THE number of people who identify as English in Cornwall has been revealed – and some local residents have had their say on it.

Today (April 23) is St George's Day – a celebration of England’s patron saint and the country’s history.

It has been revealed however that nationally, the number of people identifying as English has broadly fallen over the last decade – in Cornwall, 42 per cent of people said they identified as English in 2023.

This statistic has fallen by nine per cent since June 2016, before the Brexit referendum according to the latest population survey from the Office for National Statistics.

A number of people have since responded to this statistic, saying “Kernow is not England and will never be England.”

One person said: “Born in Lostwithiel in 1953 from Cornish parents, never been English and never will be.”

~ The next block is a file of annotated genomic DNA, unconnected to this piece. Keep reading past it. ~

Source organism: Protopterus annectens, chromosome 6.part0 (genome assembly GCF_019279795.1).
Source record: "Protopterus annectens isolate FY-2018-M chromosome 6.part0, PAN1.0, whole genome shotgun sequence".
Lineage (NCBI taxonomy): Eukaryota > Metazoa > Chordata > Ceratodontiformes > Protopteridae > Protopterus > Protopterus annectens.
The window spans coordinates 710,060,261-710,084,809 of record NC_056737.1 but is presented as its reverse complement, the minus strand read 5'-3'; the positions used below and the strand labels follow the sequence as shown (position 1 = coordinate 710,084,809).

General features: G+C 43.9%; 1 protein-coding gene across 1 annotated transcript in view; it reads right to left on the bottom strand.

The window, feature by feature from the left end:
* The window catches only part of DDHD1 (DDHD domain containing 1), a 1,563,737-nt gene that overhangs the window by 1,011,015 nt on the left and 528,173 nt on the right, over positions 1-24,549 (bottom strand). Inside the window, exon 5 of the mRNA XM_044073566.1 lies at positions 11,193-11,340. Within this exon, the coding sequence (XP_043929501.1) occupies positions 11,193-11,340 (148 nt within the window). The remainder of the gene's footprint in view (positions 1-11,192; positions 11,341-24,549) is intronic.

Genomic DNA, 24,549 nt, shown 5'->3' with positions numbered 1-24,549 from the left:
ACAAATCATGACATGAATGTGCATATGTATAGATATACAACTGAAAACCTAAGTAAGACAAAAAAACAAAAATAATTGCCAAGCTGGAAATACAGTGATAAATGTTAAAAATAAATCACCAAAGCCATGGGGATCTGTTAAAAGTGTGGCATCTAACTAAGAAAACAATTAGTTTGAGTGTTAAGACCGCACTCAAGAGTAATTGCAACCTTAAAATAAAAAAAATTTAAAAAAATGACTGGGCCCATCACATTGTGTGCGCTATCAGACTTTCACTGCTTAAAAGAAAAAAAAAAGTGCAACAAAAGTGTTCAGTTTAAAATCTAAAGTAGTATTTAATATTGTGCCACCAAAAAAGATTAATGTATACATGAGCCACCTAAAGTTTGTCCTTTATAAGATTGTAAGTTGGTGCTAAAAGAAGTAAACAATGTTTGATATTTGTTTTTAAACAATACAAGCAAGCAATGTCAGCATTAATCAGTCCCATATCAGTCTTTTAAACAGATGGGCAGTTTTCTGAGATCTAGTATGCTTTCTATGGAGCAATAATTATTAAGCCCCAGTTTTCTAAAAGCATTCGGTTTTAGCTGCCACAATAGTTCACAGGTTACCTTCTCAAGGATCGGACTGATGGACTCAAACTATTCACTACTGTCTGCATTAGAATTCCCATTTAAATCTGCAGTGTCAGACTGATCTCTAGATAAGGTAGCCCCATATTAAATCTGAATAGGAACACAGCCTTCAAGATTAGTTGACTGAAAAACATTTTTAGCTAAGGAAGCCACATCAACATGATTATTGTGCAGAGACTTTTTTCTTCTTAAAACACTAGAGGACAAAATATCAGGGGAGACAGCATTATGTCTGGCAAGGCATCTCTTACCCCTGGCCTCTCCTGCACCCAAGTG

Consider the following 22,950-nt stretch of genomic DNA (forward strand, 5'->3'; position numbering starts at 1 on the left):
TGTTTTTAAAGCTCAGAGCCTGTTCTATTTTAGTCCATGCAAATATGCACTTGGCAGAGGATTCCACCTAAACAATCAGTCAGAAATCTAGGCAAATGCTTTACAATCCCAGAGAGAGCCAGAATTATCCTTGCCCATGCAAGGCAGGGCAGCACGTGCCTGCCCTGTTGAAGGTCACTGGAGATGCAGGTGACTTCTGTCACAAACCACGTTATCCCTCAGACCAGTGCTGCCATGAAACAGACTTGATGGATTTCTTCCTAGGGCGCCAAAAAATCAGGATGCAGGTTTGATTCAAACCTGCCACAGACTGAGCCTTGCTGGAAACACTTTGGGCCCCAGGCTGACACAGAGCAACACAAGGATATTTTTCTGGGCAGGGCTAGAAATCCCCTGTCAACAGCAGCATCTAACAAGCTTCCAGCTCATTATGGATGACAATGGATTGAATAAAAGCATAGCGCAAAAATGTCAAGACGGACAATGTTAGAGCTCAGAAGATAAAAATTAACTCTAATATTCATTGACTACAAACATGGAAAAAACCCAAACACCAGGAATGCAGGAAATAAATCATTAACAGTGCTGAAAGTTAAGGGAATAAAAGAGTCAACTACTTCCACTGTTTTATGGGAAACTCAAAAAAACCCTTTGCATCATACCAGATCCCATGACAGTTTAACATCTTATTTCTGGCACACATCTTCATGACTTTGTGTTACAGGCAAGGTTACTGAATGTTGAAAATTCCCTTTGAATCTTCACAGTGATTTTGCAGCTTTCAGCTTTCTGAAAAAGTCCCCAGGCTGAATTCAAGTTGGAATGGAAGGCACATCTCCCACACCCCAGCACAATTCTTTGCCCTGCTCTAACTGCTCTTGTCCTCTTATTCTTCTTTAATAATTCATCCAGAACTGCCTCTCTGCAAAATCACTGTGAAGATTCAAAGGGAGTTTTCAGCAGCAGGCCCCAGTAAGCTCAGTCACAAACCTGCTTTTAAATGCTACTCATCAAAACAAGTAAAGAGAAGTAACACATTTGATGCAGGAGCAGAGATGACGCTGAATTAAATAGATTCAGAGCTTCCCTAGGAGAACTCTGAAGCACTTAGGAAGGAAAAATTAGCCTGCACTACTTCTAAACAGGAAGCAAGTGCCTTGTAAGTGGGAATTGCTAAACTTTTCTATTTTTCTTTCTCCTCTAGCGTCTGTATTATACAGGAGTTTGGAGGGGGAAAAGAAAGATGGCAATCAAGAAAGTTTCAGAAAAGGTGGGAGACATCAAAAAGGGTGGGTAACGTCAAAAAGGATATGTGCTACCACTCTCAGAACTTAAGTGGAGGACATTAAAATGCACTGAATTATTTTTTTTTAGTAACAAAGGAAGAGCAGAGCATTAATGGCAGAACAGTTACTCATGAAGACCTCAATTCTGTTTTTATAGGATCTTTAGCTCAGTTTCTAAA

Another added: “In spite of some comments to the contrary, Cornwall is part of England. If they want to be independent, let them fend for themselves.”

One person commented: ”I do love that most of the people arguing that "Cornwall is part of England" aren't Cornish. I don't think it's fit for you to comment if you weren't born and raised here. It's a long standing cultural opinion that generations of Cornish families stand by. I don't visit London and throw around opinions that I have literally no knowledge on, or think ‘how can I make London more like Cornwall?’ If you like it here and you've moved here, fine. But don't come in and start arguing with the locals and trying to change things.”

Another said: “Cornish never English and very very proud. We are part of the British Isles which makes me British. First and foremost Cornish birthplace and heritage the country of Kernow.”

However, the Centre for English Identity and Politics at the University of Southampton, said the findings from the population survey should be approached with caution – as many people only select one response, despite having "multiple identities".

Respondents could select as many options as they like from British, English, Scottish, Welsh, Irish or ‘other’.

In Cornwall, 35 per cent of respondents said they identified as British – below the national average of 57 per cent.